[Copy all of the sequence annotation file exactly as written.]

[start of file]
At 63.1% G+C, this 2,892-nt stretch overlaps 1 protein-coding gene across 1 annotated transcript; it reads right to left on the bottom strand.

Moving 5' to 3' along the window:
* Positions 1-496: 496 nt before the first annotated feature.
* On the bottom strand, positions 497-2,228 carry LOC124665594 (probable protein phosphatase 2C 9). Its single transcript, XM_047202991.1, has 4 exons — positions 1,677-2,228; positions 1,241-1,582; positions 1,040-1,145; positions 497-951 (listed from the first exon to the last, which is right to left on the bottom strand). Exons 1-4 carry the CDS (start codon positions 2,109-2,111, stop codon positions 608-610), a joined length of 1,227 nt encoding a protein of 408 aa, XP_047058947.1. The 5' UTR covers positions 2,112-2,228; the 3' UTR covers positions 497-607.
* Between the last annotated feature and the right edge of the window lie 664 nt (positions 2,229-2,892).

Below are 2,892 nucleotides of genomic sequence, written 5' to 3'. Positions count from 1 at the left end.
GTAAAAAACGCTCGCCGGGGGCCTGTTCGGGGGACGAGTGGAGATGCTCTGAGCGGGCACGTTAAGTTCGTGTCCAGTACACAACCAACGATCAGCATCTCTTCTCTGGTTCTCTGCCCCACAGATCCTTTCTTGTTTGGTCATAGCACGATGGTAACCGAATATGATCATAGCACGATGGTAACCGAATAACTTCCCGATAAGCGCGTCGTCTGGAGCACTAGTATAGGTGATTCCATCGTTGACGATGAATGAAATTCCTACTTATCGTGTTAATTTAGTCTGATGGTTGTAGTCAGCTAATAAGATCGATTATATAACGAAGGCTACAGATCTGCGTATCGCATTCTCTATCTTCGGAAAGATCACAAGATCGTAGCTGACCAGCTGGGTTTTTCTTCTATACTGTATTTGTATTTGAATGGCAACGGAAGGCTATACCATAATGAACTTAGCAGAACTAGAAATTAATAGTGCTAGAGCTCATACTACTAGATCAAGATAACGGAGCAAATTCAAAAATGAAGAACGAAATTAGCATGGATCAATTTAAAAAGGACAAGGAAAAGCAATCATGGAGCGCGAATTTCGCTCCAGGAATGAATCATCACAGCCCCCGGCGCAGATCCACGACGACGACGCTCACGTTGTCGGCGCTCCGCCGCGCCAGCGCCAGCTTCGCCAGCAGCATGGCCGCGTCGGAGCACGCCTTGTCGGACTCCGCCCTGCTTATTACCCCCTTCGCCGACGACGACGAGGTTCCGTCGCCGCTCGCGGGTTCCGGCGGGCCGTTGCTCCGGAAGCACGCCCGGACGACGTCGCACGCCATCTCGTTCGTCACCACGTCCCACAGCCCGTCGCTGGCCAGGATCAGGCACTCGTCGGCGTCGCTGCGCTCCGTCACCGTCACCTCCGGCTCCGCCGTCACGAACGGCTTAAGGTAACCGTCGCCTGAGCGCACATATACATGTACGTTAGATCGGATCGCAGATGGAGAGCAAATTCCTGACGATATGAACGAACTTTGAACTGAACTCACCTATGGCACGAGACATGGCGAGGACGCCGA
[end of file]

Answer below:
At 63.1% G+C, this 2,892-nt stretch overlaps 1 protein-coding gene across 1 annotated transcript; it reads right to left on the bottom strand.

Moving 5' to 3' along the window:
* Positions 1-496: 496 nt before the first annotated feature.
* On the bottom strand, positions 497-2,228 carry LOC124665594 (probable protein phosphatase 2C 9). Its single transcript, XM_047202991.1, has 4 exons — positions 1,677-2,228; positions 1,241-1,582; positions 1,040-1,145; positions 497-951 (listed from the first exon to the last, which is right to left on the bottom strand). Exons 1-4 carry the CDS (start codon positions 2,109-2,111, stop codon positions 608-610), a joined length of 1,227 nt encoding a protein of 408 aa, XP_047058947.1. The 5' UTR covers positions 2,112-2,228; the 3' UTR covers positions 497-607.
* Between the last annotated feature and the right edge of the window lie 664 nt (positions 2,229-2,892).

Below are 2,892 nucleotides of genomic sequence, written 5' to 3'. Positions count from 1 at the left end.
GTAAAAAACGCTCGCCGGGGGCCTGTTCGGGGGACGAGTGGAGATGCTCTGAGCGGGCACGTTAAGTTCGTGTCCAGTACACAACCAACGATCAGCATCTCTTCTCTGGTTCTCTGCCCCACAGATCCTTTCTTGTTTGGTCATAGCACGATGGTAACCGAATATGATCATAGCACGATGGTAACCGAATAACTTCCCGATAAGCGCGTCGTCTGGAGCACTAGTATAGGTGATTCCATCGTTGACGATGAATGAAATTCCTACTTATCGTGTTAATTTAGTCTGATGGTTGTAGTCAGCTAATAAGATCGATTATATAACGAAGGCTACAGATCTGCGTATCGCATTCTCTATCTTCGGAAAGATCACAAGATCGTAGCTGACCAGCTGGGTTTTTCTTCTATACTGTATTTGTATTTGAATGGCAACGGAAGGCTATACCATAATGAACTTAGCAGAACTAGAAATTAATAGTGCTAGAGCTCATACTACTAGATCAAGATAACGGAGCAAATTCAAAAATGAAGAACGAAATTAGCATGGATCAATTTAAAAAGGACAAGGAAAAGCAATCATGGAGCGCGAATTTCGCTCCAGGAATGAATCATCACAGCCCCCGGCGCAGATCCACGACGACGACGCTCACGTTGTCGGCGCTCCGCCGCGCCAGCGCCAGCTTCGCCAGCAGCATGGCCGCGTCGGAGCACGCCTTGTCGGACTCCGCCCTGCTTATTACCCCCTTCGCCGACGACGACGAGGTTCCGTCGCCGCTCGCGGGTTCCGGCGGGCCGTTGCTCCGGAAGCACGCCCGGACGACGTCGCACGCCATCTCGTTCGTCACCACGTCCCACAGCCCGTCGCTGGCCAGGATCAGGCACTCGTCGGCGTCGCTGCGCTCCGTCACCGTCACCTCCGGCTCCGCCGTCACGAACGGCTTAAGGTAACCGTCGCCTGAGCGCACATATACATGTACGTTAGATCGGATCGCAGATGGAGAGCAAATTCCTGACGATATGAACGAACTTTGAACTGAACTCACCTATGGCACGAGACATGGCGAGGACGCCGA